DEA Announcement: Increasing Number of Federally Authorized Marijuana Growers
Enhanced Opportunities for Universities and Vertically Integrated Health Systems under Pennsylvania Medical Marijuana Act
In a document scheduled to be published in the August 12, 2016 Federal Register, the United States Department of Justice, Drug Enforcement Agency (“DEA”) will announce a new policy designed to increase the number of entities registered to grow/manufacture marijuana to supply legitimate researchers in the United States. Citing its “full support [of] expanding research into the potential medical utility of marijuana and its chemical constituents,” and in coordination with the Food and Drug Administration (“FDA”) and National Institutes of Health (“NIH”), DEA will accept applications from persons seeking to grow marijuana to supply federally funded researchers, academic researchers and commercial endeavors funded by the private sector aimed at drug development outside the current National Institute on Drug Abuse (NIDA)-contract system.
DEA will evaluate each application it receives to determine whether adding that applicant to the list of registered growers is necessary to provide an adequate and uninterrupted supply of marijuana (including extracts and other derivatives thereof) to researchers in the United States. In addition to having previous experiences handling controlled substances in a lawful manner, DEA will expect applicants to provide written support, including but not limited to an explanation of how the applicant would be able to augment the nation’s supply of research-grade marijuana. Persons who become registered growers may only distribute marijuana with prior, written approval from DEA, supplying only DEA-registered researchers whose protocols have been determined by the Department of Health and Human Services (“DHHS”) to be scientifically meritorious, and will be subject to all DEA regulations, including those related to quotas, record keeping, order forms, security and diversion control.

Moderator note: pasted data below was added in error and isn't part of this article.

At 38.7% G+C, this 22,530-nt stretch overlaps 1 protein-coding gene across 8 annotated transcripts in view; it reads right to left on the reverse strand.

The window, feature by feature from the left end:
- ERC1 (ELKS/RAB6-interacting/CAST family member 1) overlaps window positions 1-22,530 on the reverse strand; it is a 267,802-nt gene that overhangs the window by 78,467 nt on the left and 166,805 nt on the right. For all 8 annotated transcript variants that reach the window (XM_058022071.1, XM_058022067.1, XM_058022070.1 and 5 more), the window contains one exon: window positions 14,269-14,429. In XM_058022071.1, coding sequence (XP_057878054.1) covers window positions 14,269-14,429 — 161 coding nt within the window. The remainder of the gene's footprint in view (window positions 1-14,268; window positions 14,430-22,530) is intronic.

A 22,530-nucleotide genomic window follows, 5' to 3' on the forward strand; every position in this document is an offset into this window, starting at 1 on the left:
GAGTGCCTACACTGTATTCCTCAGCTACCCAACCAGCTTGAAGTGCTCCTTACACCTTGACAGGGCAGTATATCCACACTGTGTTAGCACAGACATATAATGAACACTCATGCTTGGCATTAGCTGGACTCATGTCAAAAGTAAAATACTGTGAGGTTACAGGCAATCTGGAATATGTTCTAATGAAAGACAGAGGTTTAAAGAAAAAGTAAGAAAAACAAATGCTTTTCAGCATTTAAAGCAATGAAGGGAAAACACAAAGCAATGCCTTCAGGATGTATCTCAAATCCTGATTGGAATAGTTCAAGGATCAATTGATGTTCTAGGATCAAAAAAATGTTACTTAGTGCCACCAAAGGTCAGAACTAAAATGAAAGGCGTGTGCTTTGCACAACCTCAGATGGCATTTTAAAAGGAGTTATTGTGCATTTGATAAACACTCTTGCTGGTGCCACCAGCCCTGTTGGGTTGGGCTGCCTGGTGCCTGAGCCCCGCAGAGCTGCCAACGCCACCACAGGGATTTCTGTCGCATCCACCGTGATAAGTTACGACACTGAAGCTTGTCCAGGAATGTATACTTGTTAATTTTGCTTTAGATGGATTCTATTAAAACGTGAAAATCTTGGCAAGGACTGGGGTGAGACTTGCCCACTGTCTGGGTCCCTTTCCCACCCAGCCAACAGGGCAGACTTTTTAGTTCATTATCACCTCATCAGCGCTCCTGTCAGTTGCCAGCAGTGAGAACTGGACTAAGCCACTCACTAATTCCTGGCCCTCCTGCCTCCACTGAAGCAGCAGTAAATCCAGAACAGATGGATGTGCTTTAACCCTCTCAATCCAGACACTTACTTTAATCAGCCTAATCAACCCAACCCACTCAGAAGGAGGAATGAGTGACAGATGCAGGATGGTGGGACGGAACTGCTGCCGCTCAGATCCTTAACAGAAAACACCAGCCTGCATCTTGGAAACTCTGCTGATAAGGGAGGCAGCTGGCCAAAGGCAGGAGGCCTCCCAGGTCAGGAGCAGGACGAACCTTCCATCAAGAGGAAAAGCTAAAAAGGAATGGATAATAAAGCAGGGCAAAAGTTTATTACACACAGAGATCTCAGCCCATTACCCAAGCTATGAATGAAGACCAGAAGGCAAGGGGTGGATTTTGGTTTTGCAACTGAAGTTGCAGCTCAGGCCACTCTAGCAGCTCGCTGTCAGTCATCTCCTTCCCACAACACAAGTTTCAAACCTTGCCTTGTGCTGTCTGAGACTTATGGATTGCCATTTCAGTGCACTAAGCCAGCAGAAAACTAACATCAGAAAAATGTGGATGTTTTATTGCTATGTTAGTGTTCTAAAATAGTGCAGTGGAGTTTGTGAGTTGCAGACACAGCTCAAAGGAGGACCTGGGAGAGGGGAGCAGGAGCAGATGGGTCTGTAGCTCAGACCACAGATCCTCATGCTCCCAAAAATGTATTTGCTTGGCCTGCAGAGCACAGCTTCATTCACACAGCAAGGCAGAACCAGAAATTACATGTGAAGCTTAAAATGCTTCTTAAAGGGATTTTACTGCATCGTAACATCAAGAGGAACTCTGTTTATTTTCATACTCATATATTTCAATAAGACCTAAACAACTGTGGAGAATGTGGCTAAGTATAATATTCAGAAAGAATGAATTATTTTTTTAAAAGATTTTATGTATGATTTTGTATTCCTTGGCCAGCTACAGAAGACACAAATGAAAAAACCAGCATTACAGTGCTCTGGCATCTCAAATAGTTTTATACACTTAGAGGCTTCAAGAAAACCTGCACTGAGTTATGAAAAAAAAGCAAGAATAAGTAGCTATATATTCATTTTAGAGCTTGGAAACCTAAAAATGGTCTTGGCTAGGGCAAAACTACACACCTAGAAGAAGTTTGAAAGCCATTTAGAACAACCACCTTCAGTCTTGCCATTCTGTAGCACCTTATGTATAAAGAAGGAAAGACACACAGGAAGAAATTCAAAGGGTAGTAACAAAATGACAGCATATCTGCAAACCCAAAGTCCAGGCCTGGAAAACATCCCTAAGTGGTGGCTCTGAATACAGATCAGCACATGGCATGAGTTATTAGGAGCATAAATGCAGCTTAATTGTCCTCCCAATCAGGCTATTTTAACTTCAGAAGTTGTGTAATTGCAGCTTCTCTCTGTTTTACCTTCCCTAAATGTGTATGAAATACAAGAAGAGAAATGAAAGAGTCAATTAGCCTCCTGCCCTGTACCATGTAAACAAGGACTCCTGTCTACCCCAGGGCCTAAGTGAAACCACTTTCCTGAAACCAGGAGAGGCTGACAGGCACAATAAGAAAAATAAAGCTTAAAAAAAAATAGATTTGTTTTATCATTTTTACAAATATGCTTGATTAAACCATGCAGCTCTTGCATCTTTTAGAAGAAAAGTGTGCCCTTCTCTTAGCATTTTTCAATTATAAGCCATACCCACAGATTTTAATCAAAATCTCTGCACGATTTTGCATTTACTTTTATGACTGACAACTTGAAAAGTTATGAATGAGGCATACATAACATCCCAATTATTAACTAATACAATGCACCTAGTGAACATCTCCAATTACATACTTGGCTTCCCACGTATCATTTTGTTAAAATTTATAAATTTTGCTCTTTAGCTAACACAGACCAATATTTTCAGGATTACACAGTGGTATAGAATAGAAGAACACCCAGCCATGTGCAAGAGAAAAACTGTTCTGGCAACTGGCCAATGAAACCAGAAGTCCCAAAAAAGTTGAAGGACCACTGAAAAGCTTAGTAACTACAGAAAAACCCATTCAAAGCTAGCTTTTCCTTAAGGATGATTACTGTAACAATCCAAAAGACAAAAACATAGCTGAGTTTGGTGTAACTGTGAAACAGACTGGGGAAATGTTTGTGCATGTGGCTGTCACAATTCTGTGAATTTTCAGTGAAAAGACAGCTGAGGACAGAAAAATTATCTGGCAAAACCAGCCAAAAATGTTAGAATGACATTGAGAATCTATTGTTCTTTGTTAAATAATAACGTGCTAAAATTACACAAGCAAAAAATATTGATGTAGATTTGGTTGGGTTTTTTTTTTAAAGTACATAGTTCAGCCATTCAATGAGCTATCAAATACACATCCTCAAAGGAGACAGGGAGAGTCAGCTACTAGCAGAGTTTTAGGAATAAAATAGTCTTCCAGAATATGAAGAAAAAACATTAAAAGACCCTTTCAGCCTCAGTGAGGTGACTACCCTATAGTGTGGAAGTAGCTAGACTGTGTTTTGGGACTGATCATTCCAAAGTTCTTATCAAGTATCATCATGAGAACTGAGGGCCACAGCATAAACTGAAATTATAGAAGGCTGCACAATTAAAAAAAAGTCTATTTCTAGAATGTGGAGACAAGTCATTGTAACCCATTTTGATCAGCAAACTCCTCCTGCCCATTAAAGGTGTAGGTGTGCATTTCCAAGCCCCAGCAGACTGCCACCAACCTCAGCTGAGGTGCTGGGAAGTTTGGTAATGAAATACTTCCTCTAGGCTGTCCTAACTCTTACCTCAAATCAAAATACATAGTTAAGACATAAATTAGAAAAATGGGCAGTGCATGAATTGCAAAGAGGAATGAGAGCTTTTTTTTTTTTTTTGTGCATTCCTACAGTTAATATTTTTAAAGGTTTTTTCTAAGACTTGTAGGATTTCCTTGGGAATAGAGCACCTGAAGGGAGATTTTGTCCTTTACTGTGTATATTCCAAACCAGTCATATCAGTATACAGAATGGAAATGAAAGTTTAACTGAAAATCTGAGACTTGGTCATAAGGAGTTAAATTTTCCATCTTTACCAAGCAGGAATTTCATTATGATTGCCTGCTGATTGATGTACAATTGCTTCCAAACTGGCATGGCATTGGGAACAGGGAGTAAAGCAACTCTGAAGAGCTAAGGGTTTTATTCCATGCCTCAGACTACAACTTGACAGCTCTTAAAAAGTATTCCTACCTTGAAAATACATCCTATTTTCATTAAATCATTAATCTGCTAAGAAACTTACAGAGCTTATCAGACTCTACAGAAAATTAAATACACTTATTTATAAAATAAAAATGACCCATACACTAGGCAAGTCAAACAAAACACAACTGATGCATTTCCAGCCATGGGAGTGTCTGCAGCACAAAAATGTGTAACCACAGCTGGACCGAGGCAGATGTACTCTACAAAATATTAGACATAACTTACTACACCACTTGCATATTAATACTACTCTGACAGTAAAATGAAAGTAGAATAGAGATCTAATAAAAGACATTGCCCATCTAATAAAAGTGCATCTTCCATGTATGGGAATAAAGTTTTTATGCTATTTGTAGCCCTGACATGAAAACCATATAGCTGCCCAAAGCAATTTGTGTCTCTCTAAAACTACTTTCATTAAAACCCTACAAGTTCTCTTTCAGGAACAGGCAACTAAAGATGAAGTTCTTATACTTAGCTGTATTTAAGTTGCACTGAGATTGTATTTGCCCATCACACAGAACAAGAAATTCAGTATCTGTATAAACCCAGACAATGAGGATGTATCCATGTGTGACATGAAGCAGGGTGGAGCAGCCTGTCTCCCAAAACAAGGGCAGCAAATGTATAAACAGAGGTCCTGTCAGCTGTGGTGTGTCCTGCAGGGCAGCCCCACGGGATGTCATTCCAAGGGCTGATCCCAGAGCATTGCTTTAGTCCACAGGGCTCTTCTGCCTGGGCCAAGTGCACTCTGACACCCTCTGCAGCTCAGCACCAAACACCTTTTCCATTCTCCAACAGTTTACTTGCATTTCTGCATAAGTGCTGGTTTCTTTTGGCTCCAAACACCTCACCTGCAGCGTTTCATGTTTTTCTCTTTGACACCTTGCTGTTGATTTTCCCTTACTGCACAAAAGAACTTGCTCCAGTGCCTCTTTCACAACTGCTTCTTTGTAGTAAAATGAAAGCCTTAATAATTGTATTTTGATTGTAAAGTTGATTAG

Pennsylvania’s Medical Marijuana Act (“Act”) establishes a research program to study medical marijuana funded as part of a 5% tax to be imposed on gross receipts of medical marijuana sales to dispensaries by state-authorized growers/processors. This research program is set forth in Chapter 19 of the Act and requires the state Department of Health (“DOH”) to petition DEA and FDA for approval to study the treatment of certain “serious medical conditions” with medical marijuana. This requirement is triggered when at least 25 patients with the same “serious medical condition” have been identified in the program’s database by physicians registered to issue certifications to patients to use medical marijuana.
Concurrent with the request to DEA and FDA, DOH must also publicly announce the formation of the research study, soliciting the participation of vertically integrated health systems and universities in the Commonwealth. Upon the approval of DEA and FDA, DOH will select the organization(s) to conduct the research study and designate the form(s) of medical marijuana which will be used to treat the “serious medical condition.” “Serious medical conditions” include cancer; HIV positive status/AIDS; ALS; multiple sclerosis; damage to nervous tissue of the spinal cord with objective indication of intractable spinal spasticity; epilepsy; inflammatory bowel disease; neuropathies; Huntington’s disease; Crohn’s disease; post-traumatic stress disorder; intractable seizures; glaucoma; sickle cell anemia; severe chronic or intractable pain of neuropathic origin or severe chronic or intractable pain in which conventional therapeutic intervention and opiate therapy is contraindicated or ineffective; and, autism.
It is anticipated that universities and vertically integrated health systems participating in Chapter 19 research studies will develop unique experience and reputational status vis-à-vis the efficacy of marijuana-related treatments in each of the identified serious medical condition areas. Marijuana dispensed in these research studies must be received from a grower/processor that holds a valid DOH permit or grown and processed by the vertically integrated health system conducting the study, as approved by the DOH (a “health care medical marijuana organization,” as defined by the Act).
Universities, health systems, and others desiring guidance in connection with becoming a registered grower under the new DEA policy or Pennsylvania’s Medical Marijuana Act, or exploring related research study opportunities, may contact Karen Palestini at email@example.com, or Jerry DeSiderato at firstname.lastname@example.org, of Dilworth Paxson’s Medical Marijuana Industry Advisory Group.